Montserrat's deserted capital is engulfed by volcano's fire

Plymouth, historic capital of the British colony of Montserrat, appeared headed for total destruction yesterday after a second day of volcanic eruption.

The town that once housed 5,000 people - evacuated to the hills, other islands or Britain two years ago - has been showered with red-hot debris from the towering Soufriere volcano. The local government offices, the police headquarters and the town's central petrol station have all been set on fire.

"Plymouth is pretty much all gone," said a helicopter pilot, Jim McMahon, after surveying the deserted capital yesterday morning. "Most of the town has now been affected one way or the other."

Scientists met yesterday to discuss the latest eruptions and decide whether the rest of the island - increasingly showered with debris since Sunday - was safe for the 5,000 or so islanders who remain, many of them in shelters.

"It's taken the heart out of Plymouth, if you will," said Phil Ellis, a spokesman for the British governor's office. "It's peppered the area with pebbles about an inch thick. The pyroclastic flow is now running easily through Plymouth since the path has been cleared by the initial flow. Many buildings have been razed. It's the worst activity since last September. We're encouraging everyone to move to higher ground."

In Britain, a benefit concert for Montserrat to be held at the Royal Albert hall in central London next month has stars such as Eric Clapton, Elton John, Mark Knopfler, Paul McCartney and Sting lined up to perform.

All 4,500 tickets were sold within 90 minutes of the box office opening last Friday. Callers were each limited to four tickets for the 15 September show at prices ranging from pounds 25 to pounds 100. It is hoped at least pounds 500,000 will be raised for the relief effort and to rebuild the island. All the musicians are giving their services for free.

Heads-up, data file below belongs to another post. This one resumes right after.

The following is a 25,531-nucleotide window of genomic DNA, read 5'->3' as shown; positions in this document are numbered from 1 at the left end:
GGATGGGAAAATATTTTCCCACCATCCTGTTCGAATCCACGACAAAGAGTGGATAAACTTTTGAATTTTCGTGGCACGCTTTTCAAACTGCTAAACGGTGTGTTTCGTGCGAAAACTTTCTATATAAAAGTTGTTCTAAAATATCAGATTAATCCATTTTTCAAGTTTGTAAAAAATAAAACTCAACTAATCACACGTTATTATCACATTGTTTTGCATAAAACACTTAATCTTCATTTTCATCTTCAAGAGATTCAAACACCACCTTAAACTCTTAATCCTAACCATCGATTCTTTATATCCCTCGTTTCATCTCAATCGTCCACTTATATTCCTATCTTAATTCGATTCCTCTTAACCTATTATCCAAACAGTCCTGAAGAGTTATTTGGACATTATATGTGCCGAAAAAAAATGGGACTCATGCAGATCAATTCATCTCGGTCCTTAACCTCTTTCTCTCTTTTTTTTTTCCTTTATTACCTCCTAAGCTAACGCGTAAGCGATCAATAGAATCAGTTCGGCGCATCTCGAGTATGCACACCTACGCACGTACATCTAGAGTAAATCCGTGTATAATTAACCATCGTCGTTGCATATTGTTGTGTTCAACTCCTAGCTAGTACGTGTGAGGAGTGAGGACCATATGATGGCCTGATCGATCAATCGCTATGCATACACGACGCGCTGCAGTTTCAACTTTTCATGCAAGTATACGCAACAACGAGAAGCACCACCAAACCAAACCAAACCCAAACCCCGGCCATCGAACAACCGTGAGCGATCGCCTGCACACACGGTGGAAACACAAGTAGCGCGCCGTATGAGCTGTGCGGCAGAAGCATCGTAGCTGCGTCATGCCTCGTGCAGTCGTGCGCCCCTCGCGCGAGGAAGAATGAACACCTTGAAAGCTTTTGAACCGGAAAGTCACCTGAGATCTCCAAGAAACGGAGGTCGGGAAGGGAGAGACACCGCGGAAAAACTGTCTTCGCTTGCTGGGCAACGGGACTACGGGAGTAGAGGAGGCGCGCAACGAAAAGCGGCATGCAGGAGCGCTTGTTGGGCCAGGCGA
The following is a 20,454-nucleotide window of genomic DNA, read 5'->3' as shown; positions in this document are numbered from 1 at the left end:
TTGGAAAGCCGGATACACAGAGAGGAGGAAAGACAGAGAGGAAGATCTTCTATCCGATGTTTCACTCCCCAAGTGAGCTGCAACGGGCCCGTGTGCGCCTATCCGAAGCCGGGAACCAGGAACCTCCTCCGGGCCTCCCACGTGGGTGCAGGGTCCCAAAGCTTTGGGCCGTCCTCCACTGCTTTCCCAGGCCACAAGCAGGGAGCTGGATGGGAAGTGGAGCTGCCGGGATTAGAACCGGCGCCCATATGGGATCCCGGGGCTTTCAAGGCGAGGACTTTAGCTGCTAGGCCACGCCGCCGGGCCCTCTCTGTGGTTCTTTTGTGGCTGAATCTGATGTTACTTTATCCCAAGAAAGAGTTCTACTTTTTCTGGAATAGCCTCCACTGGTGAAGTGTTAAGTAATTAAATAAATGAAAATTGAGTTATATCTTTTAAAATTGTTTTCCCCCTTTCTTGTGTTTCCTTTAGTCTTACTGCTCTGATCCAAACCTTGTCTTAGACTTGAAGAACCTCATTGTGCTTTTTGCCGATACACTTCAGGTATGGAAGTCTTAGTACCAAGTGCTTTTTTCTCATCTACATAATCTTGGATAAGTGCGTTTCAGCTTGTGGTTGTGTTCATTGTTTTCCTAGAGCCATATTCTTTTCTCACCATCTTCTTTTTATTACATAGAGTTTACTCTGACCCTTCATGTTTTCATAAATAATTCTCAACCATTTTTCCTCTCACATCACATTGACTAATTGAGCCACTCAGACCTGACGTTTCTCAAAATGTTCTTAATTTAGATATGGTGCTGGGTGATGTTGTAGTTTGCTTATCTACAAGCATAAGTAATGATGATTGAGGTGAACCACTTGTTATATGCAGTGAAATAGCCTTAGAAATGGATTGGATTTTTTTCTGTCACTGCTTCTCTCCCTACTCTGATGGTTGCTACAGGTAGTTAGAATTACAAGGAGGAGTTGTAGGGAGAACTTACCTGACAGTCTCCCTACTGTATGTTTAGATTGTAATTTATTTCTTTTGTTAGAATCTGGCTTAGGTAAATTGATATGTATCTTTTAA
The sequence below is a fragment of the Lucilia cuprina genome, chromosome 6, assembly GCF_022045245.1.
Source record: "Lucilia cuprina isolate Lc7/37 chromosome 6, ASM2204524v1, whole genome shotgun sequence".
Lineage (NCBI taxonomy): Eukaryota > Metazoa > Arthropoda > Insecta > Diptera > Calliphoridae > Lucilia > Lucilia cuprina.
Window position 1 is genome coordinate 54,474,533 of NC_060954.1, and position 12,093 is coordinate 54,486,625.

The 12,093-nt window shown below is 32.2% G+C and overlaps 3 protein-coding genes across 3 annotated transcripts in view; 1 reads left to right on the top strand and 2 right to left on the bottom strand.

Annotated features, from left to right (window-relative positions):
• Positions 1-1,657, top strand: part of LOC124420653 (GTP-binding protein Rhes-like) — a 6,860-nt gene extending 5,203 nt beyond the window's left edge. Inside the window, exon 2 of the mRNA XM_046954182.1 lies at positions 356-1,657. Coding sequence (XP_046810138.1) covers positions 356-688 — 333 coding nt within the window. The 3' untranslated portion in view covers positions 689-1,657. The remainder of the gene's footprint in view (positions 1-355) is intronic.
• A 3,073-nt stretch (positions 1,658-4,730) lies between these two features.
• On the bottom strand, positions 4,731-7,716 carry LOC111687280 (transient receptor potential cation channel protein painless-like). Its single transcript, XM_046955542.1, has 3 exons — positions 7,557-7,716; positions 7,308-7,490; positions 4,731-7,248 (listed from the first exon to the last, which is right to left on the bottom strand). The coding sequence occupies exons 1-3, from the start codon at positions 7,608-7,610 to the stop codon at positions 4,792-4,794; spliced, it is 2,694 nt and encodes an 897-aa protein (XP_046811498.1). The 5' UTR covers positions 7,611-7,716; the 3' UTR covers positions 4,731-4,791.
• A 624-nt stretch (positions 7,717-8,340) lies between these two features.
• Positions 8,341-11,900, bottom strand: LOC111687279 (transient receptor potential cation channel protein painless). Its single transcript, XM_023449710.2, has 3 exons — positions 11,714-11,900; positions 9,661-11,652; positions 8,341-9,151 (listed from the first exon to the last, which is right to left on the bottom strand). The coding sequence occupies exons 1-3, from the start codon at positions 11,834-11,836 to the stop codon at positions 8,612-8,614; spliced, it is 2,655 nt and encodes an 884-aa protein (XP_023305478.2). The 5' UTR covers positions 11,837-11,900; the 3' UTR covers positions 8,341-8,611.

The concert was the brainchild of Sir George Martin, the former Beatles producer who has a home on the island. His recording studio, where all the concert's stars have recorded, was destroyed by the first volcanic eruptions in 1995.

Announcing the relief effort for the people of the island, Sir George said: "Their warmth and kindness throughout the 10 years that Air Studios operated in Montserrat was overwhelming. For two years I have seen them suffer and live in appalling conditions with enormous courage and fortitude, and when the volcano erupted most violently in June, I knew I had to help in some way.

"I contacted many of the great artists who had recorded there and I am deeply touched by their ready response to help and perform."

The artists will play solo, in duets and all together on stage for a grand finale.

Geoff Baker, spokesman for Sir Paul McCartney, said the former Beatle was one of the first to use George Martin's studios, producing both Tug of Love there and Ebony and Ivory, his duet with Stevie Wonder.

"George is obviously a very old and dear friend from way back and this concert is the sort of thing Paul would do anyway. He loved the people when he was there. Thousands of them have been made homeless. It's like a paradise lost," Mr Baker said.

Sir George bought a plot of land and adopted the island as a second home in 1979. During the Eighties, a string of top bands played in the studio before relaxing by the pool or strolling to the beach. Dire Straits made the album Brothers in Arms and the Police recorded Synchronicity. The Rolling Stones rubbed shoulders with Duran Duran, Status Quo with Roger Daltrey of The Who.

Start your day with The Independent, sign up for daily news emails
Have you tried new the Independent Digital Edition apps?
ebooks
ebooksA special investigation by Andy McSmith
Latest stories from i100
Have you tried new the Independent Digital Edition apps?